Ascent from Darkness:
How Satan’s Soldier Became God’s Warrior
By Michael Leehan
Thomas Nelson Publishers
04 October 2011
This book has been sitting in my room for months after receiving it, waiting for me to do something with it. I chose it because I’ve been learning about the god Lucifer recently, and was interested to learn if a story with a Christian end could have a non-hateful view of other things non-Christian. Well… not so much, it turns out.
I finally sat down and read it and… well, sorry, Mr. Leehan, but I’m kind of not impressed. Ascent from Darkness is a kind of personal testimony to how far a person can “fall” and still experience the saving power of Christ’s grace. While it’s clear that the author needed saving, I don’t think a lot of the things he considered to be “Satan’s soldiering” actually are. As someone who’s not a Christian, it’s easy for me to have this view because (1) I actually think Lucifer might be a decent guy, and (2) I don’t have any investment in any god saving me from anything, even myself.
The story follows Michael Leehan’s struggle with depression, addiction, and poor behavior (generally speaking). I wouldn’t go so far as to say it involved spiritual warfare, but he certainly thought that after the fact, and I can’t argue with his feelings, so I’ll say this: a lot of shitty things were done to him as a child. He didn’t feel loved. He was abused. I sympathize. Truly, that really sucks.
But then he grew up and instead of asking for help or trying to prove all those horrible adults wrong or even taking revenge on them (all reasonable reactions, I’d say, though they all come from different human needs), he instead made a lot of shitty decisions on his own (who hasn’t? I mean, really)—some because he was depressed, some because he was arrogant, some because he was scared—and now he’s blaming those decisions on Satan? And his subsequent decision to stop making poor decisions on his conversion to Christianity? Wow. Way to take responsibility for your own actions, man. Good job.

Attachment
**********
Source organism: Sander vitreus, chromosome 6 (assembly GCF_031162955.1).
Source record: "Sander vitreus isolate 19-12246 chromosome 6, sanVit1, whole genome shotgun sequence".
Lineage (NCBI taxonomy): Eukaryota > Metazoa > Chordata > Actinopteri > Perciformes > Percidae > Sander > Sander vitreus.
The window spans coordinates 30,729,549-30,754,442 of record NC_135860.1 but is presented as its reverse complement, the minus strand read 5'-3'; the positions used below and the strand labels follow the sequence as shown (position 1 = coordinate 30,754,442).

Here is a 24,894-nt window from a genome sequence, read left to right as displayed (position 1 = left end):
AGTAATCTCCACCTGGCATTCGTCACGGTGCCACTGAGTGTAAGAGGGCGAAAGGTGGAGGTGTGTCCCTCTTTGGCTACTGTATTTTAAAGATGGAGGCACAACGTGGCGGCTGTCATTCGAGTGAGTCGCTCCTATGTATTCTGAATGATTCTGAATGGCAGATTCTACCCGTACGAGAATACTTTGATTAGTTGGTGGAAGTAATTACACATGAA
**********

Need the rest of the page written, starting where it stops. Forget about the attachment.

I mean, Leehan’s life was in a downward spiral toward complete self-destruction, so anything that saved him from that is a good thing. I just think that he didn’t give himself enough credit for the positive changes he made in his own life. Then again, he didn’t really take credit for all the crappy things either, so I guess that’s par for the course.
DISCLAIMER: I received Ascent from Darkness free from Thomas Nelson Publishers in return for a review of the book. I was not required to write a positive review. The opinions I have expressed are my own.